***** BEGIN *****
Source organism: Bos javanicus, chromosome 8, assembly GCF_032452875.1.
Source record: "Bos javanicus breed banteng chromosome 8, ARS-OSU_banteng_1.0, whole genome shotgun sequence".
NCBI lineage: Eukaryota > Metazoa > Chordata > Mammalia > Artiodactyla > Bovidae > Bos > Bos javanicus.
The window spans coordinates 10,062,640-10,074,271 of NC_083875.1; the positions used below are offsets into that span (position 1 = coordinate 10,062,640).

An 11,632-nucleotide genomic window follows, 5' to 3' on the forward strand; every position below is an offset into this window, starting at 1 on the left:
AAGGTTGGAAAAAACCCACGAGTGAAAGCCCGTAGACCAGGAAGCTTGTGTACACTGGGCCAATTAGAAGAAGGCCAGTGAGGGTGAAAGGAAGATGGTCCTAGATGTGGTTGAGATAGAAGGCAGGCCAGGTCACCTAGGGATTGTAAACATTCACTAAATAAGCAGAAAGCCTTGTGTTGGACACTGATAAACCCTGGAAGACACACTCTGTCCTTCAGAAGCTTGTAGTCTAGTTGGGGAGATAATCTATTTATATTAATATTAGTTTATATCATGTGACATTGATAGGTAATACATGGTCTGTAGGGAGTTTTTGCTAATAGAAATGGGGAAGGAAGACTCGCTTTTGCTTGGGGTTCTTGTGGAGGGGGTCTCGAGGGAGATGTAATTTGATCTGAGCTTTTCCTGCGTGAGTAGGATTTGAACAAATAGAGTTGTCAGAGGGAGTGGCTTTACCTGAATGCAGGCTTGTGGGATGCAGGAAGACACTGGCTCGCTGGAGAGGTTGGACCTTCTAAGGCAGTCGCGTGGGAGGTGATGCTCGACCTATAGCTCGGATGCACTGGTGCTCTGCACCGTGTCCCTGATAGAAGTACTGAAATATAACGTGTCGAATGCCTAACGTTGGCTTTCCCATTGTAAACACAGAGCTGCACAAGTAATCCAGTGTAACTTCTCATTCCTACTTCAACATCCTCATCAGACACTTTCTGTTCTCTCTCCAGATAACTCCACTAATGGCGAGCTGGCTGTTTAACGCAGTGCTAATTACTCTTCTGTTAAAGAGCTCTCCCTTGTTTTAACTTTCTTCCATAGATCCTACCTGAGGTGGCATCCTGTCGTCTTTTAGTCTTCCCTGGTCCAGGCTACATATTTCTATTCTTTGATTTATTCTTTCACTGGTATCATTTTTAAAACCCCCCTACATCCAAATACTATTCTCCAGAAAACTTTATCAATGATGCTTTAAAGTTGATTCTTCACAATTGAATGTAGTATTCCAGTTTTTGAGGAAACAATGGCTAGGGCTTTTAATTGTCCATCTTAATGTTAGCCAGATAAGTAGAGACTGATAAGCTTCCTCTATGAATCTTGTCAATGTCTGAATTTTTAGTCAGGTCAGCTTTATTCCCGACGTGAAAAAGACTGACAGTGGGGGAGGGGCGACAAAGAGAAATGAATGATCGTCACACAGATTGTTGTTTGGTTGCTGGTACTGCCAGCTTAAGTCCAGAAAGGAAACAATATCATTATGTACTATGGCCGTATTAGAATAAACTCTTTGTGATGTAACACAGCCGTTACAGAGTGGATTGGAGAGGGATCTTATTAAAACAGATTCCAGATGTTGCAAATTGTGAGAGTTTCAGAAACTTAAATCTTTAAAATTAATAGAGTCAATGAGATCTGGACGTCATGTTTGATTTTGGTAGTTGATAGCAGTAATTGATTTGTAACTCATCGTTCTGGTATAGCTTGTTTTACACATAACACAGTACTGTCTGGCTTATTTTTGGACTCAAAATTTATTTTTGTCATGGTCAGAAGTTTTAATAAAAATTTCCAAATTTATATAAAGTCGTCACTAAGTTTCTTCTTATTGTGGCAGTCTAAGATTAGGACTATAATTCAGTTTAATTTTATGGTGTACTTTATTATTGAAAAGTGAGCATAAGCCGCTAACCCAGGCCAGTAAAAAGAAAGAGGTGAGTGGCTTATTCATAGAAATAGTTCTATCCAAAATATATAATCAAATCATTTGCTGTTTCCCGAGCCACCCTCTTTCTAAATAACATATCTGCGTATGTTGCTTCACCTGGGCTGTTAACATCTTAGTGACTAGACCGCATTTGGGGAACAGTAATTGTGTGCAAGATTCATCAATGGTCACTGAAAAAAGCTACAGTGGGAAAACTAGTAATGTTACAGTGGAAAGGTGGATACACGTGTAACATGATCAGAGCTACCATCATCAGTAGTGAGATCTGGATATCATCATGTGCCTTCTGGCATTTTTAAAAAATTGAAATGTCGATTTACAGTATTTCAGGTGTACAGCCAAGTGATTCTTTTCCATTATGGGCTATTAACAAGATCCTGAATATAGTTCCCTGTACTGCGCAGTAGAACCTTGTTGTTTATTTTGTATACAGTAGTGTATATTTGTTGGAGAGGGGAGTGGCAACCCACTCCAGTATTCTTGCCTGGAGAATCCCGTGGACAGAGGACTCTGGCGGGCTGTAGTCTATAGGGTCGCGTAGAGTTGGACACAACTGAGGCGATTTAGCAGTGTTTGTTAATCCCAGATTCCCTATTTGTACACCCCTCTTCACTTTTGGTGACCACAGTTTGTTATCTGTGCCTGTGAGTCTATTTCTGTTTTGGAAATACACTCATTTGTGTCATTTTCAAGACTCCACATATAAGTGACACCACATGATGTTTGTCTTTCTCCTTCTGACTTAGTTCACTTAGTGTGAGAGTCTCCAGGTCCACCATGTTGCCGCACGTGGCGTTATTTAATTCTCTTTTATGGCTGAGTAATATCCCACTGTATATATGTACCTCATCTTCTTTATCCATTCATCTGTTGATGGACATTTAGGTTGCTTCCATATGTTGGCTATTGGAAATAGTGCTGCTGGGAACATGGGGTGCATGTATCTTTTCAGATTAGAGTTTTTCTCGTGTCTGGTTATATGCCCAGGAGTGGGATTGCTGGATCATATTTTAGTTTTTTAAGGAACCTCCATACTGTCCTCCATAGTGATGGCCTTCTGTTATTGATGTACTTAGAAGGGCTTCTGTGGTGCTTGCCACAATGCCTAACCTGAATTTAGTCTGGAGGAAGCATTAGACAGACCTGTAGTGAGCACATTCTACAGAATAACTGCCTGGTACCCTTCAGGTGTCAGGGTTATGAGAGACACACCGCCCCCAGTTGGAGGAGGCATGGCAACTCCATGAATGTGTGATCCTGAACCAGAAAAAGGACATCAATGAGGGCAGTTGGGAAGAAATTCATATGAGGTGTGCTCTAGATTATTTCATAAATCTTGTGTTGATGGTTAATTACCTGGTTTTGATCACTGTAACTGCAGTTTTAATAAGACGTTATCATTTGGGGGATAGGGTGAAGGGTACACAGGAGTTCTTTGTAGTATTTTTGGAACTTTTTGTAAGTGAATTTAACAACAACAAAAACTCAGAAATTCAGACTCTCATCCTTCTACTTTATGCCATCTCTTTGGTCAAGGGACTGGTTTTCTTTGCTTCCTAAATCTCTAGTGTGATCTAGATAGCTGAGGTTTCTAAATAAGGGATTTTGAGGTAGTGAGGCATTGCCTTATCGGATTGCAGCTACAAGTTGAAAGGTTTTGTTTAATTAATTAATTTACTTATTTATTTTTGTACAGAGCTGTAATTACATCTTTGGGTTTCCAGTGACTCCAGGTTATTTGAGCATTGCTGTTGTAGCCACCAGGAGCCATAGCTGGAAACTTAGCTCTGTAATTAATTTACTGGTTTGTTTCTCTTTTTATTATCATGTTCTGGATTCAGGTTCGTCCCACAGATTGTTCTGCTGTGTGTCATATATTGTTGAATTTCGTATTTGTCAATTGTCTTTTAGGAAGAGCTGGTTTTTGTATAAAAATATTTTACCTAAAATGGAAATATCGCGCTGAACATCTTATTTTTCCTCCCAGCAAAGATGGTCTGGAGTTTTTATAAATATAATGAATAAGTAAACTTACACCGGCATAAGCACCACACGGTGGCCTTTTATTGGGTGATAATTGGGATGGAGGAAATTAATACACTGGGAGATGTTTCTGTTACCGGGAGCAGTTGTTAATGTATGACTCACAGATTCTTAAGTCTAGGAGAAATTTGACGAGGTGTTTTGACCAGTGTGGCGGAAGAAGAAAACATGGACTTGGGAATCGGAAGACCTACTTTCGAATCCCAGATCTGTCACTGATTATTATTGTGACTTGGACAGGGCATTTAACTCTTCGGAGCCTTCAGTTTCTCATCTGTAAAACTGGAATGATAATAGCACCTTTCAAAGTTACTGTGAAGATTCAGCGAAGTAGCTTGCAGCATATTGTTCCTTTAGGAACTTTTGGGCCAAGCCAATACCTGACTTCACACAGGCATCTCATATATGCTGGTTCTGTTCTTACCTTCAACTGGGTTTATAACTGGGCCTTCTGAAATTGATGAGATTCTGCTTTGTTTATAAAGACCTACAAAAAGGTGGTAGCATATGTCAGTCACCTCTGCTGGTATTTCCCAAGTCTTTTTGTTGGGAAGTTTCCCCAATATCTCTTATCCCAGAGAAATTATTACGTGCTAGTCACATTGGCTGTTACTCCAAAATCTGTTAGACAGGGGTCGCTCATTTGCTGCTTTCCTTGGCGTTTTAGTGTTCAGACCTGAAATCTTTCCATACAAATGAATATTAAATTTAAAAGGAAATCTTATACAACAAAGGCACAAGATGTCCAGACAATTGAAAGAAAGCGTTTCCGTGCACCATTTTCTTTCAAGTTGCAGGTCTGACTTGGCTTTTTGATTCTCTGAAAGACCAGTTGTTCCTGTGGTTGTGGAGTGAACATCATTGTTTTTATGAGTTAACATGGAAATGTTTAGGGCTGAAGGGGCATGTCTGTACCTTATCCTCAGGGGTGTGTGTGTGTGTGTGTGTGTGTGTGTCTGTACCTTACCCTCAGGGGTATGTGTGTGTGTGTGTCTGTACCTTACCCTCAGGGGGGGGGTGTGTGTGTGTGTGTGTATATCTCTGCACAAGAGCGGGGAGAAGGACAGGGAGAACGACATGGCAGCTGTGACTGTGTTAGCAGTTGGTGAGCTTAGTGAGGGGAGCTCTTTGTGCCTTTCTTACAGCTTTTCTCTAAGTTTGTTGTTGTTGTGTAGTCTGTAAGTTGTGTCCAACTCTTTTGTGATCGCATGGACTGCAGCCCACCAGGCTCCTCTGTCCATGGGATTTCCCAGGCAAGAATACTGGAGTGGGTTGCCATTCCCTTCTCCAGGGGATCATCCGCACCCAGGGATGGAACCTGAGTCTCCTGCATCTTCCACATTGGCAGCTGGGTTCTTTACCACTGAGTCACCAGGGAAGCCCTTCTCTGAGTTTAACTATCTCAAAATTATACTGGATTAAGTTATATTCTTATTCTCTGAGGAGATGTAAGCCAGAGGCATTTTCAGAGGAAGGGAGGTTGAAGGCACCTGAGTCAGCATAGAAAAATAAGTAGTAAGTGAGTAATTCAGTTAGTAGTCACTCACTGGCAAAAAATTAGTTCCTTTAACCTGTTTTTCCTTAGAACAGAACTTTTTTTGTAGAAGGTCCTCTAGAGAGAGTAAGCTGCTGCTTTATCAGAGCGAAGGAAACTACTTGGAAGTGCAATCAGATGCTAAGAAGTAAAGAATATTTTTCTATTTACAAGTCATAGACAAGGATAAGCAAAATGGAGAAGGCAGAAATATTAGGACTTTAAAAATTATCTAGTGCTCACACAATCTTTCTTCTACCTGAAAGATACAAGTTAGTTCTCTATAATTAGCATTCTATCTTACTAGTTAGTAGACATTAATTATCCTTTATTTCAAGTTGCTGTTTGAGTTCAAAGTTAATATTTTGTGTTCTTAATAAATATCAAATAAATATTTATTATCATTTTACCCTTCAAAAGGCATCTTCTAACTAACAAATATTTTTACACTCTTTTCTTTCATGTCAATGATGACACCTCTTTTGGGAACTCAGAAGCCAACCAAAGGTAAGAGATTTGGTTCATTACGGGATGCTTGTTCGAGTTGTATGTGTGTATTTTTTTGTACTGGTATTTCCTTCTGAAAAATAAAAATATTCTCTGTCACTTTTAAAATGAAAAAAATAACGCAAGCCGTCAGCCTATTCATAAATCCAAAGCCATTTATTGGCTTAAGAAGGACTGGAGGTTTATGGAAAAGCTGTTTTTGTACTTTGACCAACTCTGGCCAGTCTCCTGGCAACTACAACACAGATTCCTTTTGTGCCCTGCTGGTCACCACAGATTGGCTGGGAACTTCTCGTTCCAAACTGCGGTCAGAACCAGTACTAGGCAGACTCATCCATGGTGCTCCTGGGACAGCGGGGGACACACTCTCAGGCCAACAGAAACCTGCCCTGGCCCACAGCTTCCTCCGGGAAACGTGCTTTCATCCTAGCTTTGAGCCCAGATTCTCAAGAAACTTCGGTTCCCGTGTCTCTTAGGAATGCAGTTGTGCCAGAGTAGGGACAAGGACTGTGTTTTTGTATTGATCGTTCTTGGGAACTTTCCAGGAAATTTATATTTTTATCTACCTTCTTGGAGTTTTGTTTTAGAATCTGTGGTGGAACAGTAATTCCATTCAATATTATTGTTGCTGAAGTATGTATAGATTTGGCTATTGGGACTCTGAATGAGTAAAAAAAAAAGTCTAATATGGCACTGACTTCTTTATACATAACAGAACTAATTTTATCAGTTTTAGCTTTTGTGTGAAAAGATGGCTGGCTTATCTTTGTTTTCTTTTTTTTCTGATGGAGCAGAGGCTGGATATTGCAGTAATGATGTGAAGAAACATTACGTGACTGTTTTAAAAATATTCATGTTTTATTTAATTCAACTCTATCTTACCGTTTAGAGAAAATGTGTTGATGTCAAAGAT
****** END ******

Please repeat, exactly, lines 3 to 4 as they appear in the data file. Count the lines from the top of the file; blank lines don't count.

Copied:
NCBI lineage: Eukaryota > Metazoa > Chordata > Mammalia > Artiodactyla > Bovidae > Bos > Bos javanicus.
The window spans coordinates 10,062,640-10,074,271 of NC_083875.1; the positions used below are offsets into that span (position 1 = coordinate 10,062,640).